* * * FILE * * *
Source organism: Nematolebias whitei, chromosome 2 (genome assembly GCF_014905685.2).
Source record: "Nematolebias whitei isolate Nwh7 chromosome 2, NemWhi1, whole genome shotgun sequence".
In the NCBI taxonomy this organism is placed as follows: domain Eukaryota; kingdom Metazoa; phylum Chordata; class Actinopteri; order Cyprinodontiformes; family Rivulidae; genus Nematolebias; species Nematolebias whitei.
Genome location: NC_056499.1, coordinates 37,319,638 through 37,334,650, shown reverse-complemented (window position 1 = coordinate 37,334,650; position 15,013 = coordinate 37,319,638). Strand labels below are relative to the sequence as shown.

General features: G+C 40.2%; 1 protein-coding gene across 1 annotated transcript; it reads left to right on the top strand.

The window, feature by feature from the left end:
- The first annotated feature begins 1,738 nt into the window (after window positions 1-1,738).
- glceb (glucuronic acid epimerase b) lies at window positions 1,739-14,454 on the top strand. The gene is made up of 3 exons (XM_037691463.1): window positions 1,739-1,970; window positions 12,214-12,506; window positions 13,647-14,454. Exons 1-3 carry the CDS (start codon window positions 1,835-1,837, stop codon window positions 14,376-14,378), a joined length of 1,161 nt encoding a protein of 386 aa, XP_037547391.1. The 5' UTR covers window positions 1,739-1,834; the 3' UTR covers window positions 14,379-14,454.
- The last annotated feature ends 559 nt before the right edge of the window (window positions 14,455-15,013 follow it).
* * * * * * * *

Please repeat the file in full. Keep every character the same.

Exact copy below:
Source organism: Nematolebias whitei, chromosome 2 (genome assembly GCF_014905685.2).
Source record: "Nematolebias whitei isolate Nwh7 chromosome 2, NemWhi1, whole genome shotgun sequence".
In the NCBI taxonomy this organism is placed as follows: domain Eukaryota; kingdom Metazoa; phylum Chordata; class Actinopteri; order Cyprinodontiformes; family Rivulidae; genus Nematolebias; species Nematolebias whitei.
Genome location: NC_056499.1, coordinates 37,319,638 through 37,334,650, shown reverse-complemented (window position 1 = coordinate 37,334,650; position 15,013 = coordinate 37,319,638). Strand labels below are relative to the sequence as shown.

General features: G+C 40.2%; 1 protein-coding gene across 1 annotated transcript; it reads left to right on the top strand.

The window, feature by feature from the left end:
- The first annotated feature begins 1,738 nt into the window (after window positions 1-1,738).
- glceb (glucuronic acid epimerase b) lies at window positions 1,739-14,454 on the top strand. The gene is made up of 3 exons (XM_037691463.1): window positions 1,739-1,970; window positions 12,214-12,506; window positions 13,647-14,454. Exons 1-3 carry the CDS (start codon window positions 1,835-1,837, stop codon window positions 14,376-14,378), a joined length of 1,161 nt encoding a protein of 386 aa, XP_037547391.1. The 5' UTR covers window positions 1,739-1,834; the 3' UTR covers window positions 14,379-14,454.
- The last annotated feature ends 559 nt before the right edge of the window (window positions 14,455-15,013 follow it).